Intranasal corticosteroids are highly effective for treating patients with AR. In our study, most children with AR showed a clinical improvement after intranasal corticosteroid treatment. However, a few children failed to respond and still showed AR symptoms. We found that the odds of having treatment failure (persistent OSA symptoms) were high in these children. A previous study of children with OSA who were treated with intranasal corticosteroids found that AR did not affect the treatment outcome [9]. The reason for the difference in the findings of the two studies is probably due to the difference in the AR definition used. Our study used presence of AR symptoms, whereas the previous study used a history of AR, regardless of symptoms. Our study results suggest that the level of control of AR, not just an allergic history, is an important determinant of the OSA treatment outcome.
For the management of patients with AR, several modalities should be incorporated with intranasal corticosteroids, e.g., oral and topical antihistamine, decongestants, and immunotherapy, which are highly effective in some cases. Avoiding allergens or minimizing exposure to known allergens can prevent allergic symptoms. In our study, the allergy skin test was performed in only 38.1% of children, and this implied that the allergens had not been identified in many children. Identifying allergens is a key factor in treatment planning, which also includes allergen avoidance and immunotherapy. However, as 40% of the skin tests yielded negative results in these patients with clinically diagnosed AR, a potential explanation is that these children might be allergic to less common allergens not included in the standard test. Another possible explanation is that these children had non-AR; although the management of non-AR is slightly different, intranasal corticosteroid treatment is still the management of choice for this condition [14].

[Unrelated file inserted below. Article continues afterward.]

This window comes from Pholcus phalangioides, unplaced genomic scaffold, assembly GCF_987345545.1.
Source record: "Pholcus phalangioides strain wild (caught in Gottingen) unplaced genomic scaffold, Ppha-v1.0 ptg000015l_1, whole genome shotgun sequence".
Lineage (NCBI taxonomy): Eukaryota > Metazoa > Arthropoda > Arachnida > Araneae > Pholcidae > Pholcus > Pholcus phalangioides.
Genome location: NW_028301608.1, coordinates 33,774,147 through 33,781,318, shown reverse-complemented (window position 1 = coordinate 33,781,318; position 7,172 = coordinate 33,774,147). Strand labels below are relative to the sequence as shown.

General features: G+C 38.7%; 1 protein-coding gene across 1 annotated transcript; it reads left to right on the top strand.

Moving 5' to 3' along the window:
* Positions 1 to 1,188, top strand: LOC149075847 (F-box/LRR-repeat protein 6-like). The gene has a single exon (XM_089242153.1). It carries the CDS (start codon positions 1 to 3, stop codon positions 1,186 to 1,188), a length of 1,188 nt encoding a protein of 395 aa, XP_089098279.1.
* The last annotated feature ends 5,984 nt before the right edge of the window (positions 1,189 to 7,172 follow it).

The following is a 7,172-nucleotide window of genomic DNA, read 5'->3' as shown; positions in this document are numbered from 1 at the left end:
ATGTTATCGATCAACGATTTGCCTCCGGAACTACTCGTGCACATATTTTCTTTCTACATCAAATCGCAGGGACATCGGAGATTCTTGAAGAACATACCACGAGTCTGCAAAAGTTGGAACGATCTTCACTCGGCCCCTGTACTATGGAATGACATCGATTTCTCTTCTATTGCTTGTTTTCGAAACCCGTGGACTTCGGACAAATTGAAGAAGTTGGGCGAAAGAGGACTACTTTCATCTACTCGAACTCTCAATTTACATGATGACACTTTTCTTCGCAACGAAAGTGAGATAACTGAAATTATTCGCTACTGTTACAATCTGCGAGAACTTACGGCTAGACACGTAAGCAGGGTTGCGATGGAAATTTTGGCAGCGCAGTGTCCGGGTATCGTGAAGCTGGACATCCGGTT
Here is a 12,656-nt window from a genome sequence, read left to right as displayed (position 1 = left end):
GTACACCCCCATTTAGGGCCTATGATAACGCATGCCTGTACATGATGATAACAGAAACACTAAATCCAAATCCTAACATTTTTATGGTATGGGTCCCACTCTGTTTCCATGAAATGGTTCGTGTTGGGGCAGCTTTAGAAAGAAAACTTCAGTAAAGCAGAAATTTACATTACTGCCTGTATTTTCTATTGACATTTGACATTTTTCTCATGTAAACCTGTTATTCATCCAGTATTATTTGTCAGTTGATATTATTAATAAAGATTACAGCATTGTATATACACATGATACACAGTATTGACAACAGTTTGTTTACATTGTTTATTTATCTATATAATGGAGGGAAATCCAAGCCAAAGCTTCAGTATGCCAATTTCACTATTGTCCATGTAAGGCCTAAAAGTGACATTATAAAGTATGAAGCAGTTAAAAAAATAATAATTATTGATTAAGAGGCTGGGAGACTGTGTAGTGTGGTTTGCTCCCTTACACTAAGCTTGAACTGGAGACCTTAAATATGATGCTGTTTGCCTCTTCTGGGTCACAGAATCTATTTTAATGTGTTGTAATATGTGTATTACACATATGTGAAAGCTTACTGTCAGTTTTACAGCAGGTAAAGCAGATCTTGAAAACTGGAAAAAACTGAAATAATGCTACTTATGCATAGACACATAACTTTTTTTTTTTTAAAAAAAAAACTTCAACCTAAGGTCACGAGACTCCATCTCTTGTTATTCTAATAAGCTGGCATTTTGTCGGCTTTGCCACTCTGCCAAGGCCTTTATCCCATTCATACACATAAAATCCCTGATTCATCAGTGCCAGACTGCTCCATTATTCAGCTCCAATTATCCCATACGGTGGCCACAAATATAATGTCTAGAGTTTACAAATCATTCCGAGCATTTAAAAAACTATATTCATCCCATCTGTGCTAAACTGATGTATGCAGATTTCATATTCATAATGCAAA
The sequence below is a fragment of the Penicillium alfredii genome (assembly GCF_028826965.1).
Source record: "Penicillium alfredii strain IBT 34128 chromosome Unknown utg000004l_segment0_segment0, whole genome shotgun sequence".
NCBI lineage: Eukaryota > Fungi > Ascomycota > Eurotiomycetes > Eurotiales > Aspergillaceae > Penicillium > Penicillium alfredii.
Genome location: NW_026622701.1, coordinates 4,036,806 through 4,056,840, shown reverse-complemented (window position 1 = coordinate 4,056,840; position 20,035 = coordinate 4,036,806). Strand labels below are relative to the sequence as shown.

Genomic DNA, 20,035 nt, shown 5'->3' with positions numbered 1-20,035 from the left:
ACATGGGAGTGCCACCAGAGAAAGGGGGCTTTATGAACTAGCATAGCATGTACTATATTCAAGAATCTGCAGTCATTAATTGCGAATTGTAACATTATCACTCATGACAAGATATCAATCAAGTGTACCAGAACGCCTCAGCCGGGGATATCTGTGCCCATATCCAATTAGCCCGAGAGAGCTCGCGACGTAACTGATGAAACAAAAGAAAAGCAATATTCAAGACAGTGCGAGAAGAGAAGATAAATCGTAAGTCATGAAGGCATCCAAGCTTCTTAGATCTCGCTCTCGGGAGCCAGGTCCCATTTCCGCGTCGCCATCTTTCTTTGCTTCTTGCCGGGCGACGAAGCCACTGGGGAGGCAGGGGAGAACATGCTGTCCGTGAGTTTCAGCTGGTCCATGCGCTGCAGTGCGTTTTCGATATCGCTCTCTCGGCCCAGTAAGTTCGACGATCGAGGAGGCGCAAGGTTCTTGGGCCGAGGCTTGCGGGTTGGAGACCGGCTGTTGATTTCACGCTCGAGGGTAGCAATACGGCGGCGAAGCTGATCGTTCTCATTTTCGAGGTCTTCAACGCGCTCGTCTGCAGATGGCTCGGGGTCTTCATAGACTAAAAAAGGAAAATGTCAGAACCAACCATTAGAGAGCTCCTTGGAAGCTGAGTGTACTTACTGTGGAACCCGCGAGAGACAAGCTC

Studies have suggested a relationship between AR and AH. Allergy is a risk factor for AH [15,16], and 22%–46.4% of children with AR also have AH [17,18]. However, the role played by allergies and allergens in adenoidal diseases remains unclear. Allergic diseases cause an inflammatory state that influences adenoidal tissue as well [19]. Adenoidectomy is the recommended treatment for childhood OSA, but if these children with OSA have AR as a comorbidity, the treatment outcomes might be unsatisfactory because of the persistent local allergic inflammation in the nasal mucosa [18]. Therefore, medical anti-allergic treatment is important for improving both nasal and OSA symptoms.
A limitation of this study is that we used subjective symptoms as the mainstay for OSA diagnosis. We did not use a previously developed sleep questionnaire because of the possibility of it containing incomplete data owing to the nature of the retrospective analysis. Additionally, studies have indicated that such questionnaires have low sensitivity and specificity and are not an effective diagnostic tool for childhood OSA [20]; moreover, cutoff scores to determine the success or failure of treatment are not available for these questionnaires. Moreover, we could not classify OSA severity on the basis of symptoms alone. Previous studies on intranasal corticosteroid treatment limited their study populations to children with mild OSA alone.

Conclusion

This study among children with OSA symptoms and AH showed that the overall rate of intranasal corticosteroid treatment failure was 33.2% and the associated factors were older age and presence of AR symptoms. Therefore, we recommend more intensive treatment if children with OSA and AH have AR as a comorbidity. These findings also suggest the need for further studies to determine the cause of the high treatment failure rate in older children.

NOTES

Availability of Data and Material